What Does It Mean to Have Soft Teeth?

Author: tdower Posted: October 15th, 2021 Category:

Have you ever heard someone say that they have ‘soft teeth’ and wondered what they meant?

96 percent of your teeth’s enamel is composed of minerals, making this outer, protective layer of your teeth your body’s hardest substance, and people with dental decay often blame their genetics and ‘soft teeth.’ However, most individuals have ‘soft’ or lacking enamel due to wear or erosion over time and not because of genetics. Repeated exposure to sugary foods and starches combined with poor oral hygiene enables bacteria to eat through dental tissue — including your enamel, dentin, cementum, and pulp — causing pain, sensitivity, cavities, and frequent visits to the dentist for treatment. 

What Are Some Misconceptions Around Soft Teeth?

Several misconceptions surround soft teeth. Many believe that an increase in decay and cavities as an adult is due to new allergies, pregnancy, breastfeeding, or a diabetes diagnosis. Sometimes, people attribute tooth decay to genetics by claiming that their teeth are ‘soft’ and naturally more susceptible to decay. 

While it’s true that some people may have slightly softer enamel than others, making them more cavity-prone, most individuals who experience frequent or extensive decay actually have normal enamel.

What Exactly Does Soft Teeth Mean?

So, if soft teeth, or weakened enamel, isn’t usually a result of a genetic flaw, what causes it?

Instead of genetics, poor oral health care routines, acid reflux, and excessive sugar consumption are often the culprits behind weakened enamel and frequent trips to the dentist for fillings. However, there are a few exceptions where weakened enamel may be the result of amelogenesis imperfecta or childhood health and dental issues.

What Are Some Things That Cause Soft Teeth?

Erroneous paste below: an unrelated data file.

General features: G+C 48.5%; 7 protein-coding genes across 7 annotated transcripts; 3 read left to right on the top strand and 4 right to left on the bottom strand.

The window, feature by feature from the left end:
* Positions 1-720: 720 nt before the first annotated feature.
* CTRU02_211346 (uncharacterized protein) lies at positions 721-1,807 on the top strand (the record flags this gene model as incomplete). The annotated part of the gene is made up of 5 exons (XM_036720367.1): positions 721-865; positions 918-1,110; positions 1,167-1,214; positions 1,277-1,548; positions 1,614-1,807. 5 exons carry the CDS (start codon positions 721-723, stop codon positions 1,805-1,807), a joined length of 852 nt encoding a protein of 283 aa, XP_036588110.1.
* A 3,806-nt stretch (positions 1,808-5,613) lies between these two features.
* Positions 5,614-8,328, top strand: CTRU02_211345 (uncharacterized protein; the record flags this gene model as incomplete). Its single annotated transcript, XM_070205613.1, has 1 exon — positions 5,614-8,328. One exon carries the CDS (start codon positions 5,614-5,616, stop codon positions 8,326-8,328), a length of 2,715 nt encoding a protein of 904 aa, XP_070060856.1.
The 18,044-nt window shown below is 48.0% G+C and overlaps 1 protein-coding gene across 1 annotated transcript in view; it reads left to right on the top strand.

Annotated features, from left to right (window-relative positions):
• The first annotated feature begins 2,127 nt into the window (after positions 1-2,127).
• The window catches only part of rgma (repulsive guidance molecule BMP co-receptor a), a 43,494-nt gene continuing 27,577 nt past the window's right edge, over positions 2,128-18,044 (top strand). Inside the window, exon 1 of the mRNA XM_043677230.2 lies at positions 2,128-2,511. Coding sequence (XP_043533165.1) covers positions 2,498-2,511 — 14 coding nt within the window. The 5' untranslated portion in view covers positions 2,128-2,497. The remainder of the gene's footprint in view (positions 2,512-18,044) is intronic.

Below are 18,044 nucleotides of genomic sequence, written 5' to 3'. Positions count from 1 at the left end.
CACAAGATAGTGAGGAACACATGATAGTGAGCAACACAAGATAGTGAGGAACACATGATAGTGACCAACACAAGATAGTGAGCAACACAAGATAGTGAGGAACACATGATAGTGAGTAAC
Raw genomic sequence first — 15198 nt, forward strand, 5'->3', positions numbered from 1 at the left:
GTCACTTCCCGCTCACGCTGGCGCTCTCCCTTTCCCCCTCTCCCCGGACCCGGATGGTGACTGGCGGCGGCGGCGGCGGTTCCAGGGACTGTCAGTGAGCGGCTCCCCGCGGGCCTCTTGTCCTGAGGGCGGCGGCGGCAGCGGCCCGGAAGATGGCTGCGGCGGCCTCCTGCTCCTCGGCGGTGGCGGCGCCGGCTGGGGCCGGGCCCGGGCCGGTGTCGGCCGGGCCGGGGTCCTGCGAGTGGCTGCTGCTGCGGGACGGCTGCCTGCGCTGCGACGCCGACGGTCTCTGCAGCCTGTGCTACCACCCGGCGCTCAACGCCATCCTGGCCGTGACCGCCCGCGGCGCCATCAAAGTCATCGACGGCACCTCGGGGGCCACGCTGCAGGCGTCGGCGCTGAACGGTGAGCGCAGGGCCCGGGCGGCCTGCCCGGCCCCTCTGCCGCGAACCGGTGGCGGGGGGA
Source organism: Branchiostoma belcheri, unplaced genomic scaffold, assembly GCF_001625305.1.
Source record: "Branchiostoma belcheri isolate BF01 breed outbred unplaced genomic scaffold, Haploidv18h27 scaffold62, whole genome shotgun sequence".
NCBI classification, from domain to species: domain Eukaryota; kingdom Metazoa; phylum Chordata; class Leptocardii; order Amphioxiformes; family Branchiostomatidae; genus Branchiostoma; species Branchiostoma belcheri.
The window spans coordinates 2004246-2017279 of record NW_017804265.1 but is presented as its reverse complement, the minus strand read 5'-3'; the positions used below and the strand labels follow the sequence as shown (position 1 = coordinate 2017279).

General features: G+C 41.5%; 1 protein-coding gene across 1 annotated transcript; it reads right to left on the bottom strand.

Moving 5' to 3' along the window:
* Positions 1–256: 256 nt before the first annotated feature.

Poor Oral Hygiene Habits

Perhaps the number one cause behind weakened enamel is poor oral hygiene habits. If you don’t brush or floss often (or thoroughly enough), plaque will form and the bacteria will release enamel-eroding acids. However, it’s also important to note that brushing too vigorously can also cause enamel erosion.

Exposure To Acids

However, poor dental habits aren’t the only things responsible for enamel erosion. Those suffering from gastroesophageal reflux disease (also known as GERD) or bulimia have a much higher risk of enamel erosion and the resulting decay due to repeated contact between acids and the enamel.

Tooth Trauma

Breaking or chipping your teeth will have a lasting impact on your enamel — even if your tooth is repaired. Traumatized teeth are often weaker than before the injury, increasing your risk of enamel erosion and decay. Additionally, grinding your teeth can wear down your enamel over time. 

Enamel Hypomineralization

When the mineralization process, or the enamel creation process, is interrupted, hypomineralization occurs. Hypomineralization can result in textured or soft enamel, leading to a higher risk of decay.

Problems in childhood

Some examples of problems from childhood that can carry into adulthood include: